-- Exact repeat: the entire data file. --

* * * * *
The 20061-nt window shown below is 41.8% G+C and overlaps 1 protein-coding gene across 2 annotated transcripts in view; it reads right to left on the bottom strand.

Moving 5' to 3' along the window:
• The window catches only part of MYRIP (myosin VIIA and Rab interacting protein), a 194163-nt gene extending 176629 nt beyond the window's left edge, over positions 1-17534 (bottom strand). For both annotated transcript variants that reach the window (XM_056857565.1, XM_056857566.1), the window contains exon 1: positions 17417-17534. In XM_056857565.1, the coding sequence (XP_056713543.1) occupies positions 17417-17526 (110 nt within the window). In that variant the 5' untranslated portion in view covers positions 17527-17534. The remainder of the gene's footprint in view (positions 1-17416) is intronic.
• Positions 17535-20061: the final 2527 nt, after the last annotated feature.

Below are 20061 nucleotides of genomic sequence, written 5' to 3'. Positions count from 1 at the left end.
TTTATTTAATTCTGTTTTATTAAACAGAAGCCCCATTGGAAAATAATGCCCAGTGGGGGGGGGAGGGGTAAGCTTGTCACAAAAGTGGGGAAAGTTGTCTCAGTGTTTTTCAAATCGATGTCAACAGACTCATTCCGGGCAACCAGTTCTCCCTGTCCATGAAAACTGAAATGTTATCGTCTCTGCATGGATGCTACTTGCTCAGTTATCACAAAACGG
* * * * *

The 20061-nt window shown below is 41.8% G+C and overlaps 1 protein-coding gene across 2 annotated transcripts in view; it reads right to left on the bottom strand.

Moving 5' to 3' along the window:
• The window catches only part of MYRIP (myosin VIIA and Rab interacting protein), a 194163-nt gene extending 176629 nt beyond the window's left edge, over positions 1-17534 (bottom strand). For both annotated transcript variants that reach the window (XM_056857565.1, XM_056857566.1), the window contains exon 1: positions 17417-17534. In XM_056857565.1, the coding sequence (XP_056713543.1) occupies positions 17417-17526 (110 nt within the window). In that variant the 5' untranslated portion in view covers positions 17527-17534. The remainder of the gene's footprint in view (positions 1-17416) is intronic.
• Positions 17535-20061: the final 2527 nt, after the last annotated feature.

Below are 20061 nucleotides of genomic sequence, written 5' to 3'. Positions count from 1 at the left end.
TTTATTTAATTCTGTTTTATTAAACAGAAGCCCCATTGGAAAATAATGCCCAGTGGGGGGGGGAGGGGTAAGCTTGTCACAAAAGTGGGGAAAGTTGTCTCAGTGTTTTTCAAATCGATGTCAACAGACTCATTCCGGGCAACCAGTTCTCCCTGTCCATGAAAACTGAAATGTTATCGTCTCTGCATGGATGCTACTTGCTCAGTTATCACAAAACGG